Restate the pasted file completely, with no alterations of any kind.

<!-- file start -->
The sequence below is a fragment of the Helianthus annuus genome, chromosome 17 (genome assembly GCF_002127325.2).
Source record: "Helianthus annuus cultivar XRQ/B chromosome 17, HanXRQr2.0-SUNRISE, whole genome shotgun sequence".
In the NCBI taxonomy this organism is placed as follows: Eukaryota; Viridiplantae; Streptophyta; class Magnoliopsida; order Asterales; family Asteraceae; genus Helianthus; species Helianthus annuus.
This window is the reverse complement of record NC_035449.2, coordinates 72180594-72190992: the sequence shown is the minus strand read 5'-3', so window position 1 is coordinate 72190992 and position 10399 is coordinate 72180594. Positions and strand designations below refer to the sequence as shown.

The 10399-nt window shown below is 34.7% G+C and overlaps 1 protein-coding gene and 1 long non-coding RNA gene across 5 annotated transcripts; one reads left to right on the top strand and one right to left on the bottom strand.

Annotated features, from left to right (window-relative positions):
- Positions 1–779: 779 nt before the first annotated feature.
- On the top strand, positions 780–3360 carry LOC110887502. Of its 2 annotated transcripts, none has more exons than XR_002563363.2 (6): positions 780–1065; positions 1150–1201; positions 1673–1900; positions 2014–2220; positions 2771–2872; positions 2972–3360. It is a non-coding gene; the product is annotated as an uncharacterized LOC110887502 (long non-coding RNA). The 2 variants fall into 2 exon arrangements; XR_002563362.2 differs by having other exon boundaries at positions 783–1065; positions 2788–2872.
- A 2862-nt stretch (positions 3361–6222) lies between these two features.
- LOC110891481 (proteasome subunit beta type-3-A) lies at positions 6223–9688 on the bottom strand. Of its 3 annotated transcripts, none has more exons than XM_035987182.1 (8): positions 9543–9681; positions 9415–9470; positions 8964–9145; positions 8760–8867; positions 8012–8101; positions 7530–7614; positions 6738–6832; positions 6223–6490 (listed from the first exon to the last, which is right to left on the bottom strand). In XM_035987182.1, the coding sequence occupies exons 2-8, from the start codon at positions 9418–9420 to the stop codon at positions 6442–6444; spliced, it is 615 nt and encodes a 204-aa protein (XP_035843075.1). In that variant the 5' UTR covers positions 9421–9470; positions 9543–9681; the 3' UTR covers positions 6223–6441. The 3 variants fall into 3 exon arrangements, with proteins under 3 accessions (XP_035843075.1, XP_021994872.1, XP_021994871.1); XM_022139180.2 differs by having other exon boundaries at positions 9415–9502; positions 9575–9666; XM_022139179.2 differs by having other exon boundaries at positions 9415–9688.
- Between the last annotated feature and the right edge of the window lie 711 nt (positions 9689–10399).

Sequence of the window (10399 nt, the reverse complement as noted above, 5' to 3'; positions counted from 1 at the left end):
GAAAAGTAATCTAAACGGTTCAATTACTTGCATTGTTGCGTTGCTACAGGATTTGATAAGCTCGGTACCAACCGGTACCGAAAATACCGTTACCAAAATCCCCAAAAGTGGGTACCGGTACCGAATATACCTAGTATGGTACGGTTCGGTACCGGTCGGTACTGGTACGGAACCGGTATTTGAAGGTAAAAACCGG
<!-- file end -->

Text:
The sequence below is a fragment of the Helianthus annuus genome, chromosome 17 (genome assembly GCF_002127325.2).
Source record: "Helianthus annuus cultivar XRQ/B chromosome 17, HanXRQr2.0-SUNRISE, whole genome shotgun sequence".
In the NCBI taxonomy this organism is placed as follows: Eukaryota; Viridiplantae; Streptophyta; class Magnoliopsida; order Asterales; family Asteraceae; genus Helianthus; species Helianthus annuus.
This window is the reverse complement of record NC_035449.2, coordinates 72180594-72190992: the sequence shown is the minus strand read 5'-3', so window position 1 is coordinate 72190992 and position 10399 is coordinate 72180594. Positions and strand designations below refer to the sequence as shown.

The 10399-nt window shown below is 34.7% G+C and overlaps 1 protein-coding gene and 1 long non-coding RNA gene across 5 annotated transcripts; one reads left to right on the top strand and one right to left on the bottom strand.

Annotated features, from left to right (window-relative positions):
- Positions 1–779: 779 nt before the first annotated feature.
- On the top strand, positions 780–3360 carry LOC110887502. Of its 2 annotated transcripts, none has more exons than XR_002563363.2 (6): positions 780–1065; positions 1150–1201; positions 1673–1900; positions 2014–2220; positions 2771–2872; positions 2972–3360. It is a non-coding gene; the product is annotated as an uncharacterized LOC110887502 (long non-coding RNA). The 2 variants fall into 2 exon arrangements; XR_002563362.2 differs by having other exon boundaries at positions 783–1065; positions 2788–2872.
- A 2862-nt stretch (positions 3361–6222) lies between these two features.
- LOC110891481 (proteasome subunit beta type-3-A) lies at positions 6223–9688 on the bottom strand. Of its 3 annotated transcripts, none has more exons than XM_035987182.1 (8): positions 9543–9681; positions 9415–9470; positions 8964–9145; positions 8760–8867; positions 8012–8101; positions 7530–7614; positions 6738–6832; positions 6223–6490 (listed from the first exon to the last, which is right to left on the bottom strand). In XM_035987182.1, the coding sequence occupies exons 2-8, from the start codon at positions 9418–9420 to the stop codon at positions 6442–6444; spliced, it is 615 nt and encodes a 204-aa protein (XP_035843075.1). In that variant the 5' UTR covers positions 9421–9470; positions 9543–9681; the 3' UTR covers positions 6223–6441. The 3 variants fall into 3 exon arrangements, with proteins under 3 accessions (XP_035843075.1, XP_021994872.1, XP_021994871.1); XM_022139180.2 differs by having other exon boundaries at positions 9415–9502; positions 9575–9666; XM_022139179.2 differs by having other exon boundaries at positions 9415–9688.
- Between the last annotated feature and the right edge of the window lie 711 nt (positions 9689–10399).

Sequence of the window (10399 nt, the reverse complement as noted above, 5' to 3'; positions counted from 1 at the left end):
GAAAAGTAATCTAAACGGTTCAATTACTTGCATTGTTGCGTTGCTACAGGATTTGATAAGCTCGGTACCAACCGGTACCGAAAATACCGTTACCAAAATCCCCAAAAGTGGGTACCGGTACCGAATATACCTAGTATGGTACGGTTCGGTACCGGTCGGTACTGGTACGGAACCGGTATTTGAAGGTAAAAACCGG